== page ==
More pertinently, the exhibition displays the actual objects pictured within—career landmarks such as Young Sailor II (1906) and Le luxe (II) (1907). The show also reveals the unusual circumstances surrounding the canvas, which include its rejection by the patron who originally commissioned it (the Russian textile magnate Sergei Ivanovich Shchukin), the bewildered reaction to its public debut, and its tenure as the unlikely property of a British nightclub owner.
True to its title, the painting suffuses its subject in a field of deep carnelian while falling into the time-worn tradition of artists picturing their places of work. Such efforts offered a look into their art-making process and were effectively surrogate self-portraits. This takes on added significance for Matisse since he rarely portrayed himself, though he did depict his various studios throughout his practice.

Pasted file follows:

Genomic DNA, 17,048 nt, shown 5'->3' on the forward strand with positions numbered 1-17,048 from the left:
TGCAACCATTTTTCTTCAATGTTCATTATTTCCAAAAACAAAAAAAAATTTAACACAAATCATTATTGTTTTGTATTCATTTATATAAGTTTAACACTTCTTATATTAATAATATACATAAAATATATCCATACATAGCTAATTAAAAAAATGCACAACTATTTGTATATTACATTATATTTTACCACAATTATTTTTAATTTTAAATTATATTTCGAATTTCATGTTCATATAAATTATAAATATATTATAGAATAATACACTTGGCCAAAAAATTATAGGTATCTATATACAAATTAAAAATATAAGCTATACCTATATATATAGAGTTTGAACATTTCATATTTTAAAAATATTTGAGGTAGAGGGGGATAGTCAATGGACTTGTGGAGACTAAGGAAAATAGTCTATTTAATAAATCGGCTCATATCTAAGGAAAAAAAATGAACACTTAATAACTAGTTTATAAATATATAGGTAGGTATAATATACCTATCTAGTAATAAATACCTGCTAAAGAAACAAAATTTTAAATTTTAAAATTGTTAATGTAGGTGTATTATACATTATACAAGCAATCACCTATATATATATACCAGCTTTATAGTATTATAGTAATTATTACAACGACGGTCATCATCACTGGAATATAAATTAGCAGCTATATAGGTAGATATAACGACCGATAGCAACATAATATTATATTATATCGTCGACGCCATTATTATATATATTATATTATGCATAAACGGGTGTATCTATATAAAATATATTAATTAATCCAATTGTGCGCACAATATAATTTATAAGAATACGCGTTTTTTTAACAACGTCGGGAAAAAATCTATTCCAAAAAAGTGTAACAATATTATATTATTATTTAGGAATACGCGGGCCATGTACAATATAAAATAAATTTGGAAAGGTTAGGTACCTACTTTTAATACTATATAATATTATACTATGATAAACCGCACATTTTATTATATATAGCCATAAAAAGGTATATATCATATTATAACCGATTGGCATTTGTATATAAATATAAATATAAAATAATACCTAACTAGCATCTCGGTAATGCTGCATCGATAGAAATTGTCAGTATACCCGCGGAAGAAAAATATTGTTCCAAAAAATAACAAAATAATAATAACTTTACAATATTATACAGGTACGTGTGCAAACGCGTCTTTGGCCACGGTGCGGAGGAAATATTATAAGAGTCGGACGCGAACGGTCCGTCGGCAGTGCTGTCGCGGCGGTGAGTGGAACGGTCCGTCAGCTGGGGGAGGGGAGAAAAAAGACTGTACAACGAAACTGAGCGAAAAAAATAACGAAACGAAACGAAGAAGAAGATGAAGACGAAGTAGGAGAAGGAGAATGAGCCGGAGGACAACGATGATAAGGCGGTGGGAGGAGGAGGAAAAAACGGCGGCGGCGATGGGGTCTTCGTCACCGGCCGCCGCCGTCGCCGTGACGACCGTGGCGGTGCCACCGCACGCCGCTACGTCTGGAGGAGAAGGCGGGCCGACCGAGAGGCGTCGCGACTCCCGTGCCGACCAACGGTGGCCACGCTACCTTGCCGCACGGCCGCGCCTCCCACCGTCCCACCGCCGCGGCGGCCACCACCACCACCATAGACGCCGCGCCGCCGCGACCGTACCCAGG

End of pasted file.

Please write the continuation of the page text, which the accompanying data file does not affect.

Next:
Unlike similar paintings, however, The Red Studio presents little sense of the artist at work: Aside from an open box of blue crayons, there is no easel, palette, or brushes. Instead, there are completed works hanging on, or leaning against, the walls, along with objects and furnishings such as tables, stools, chairs, and a centrally located grandfather clock mysteriously devoid of hands.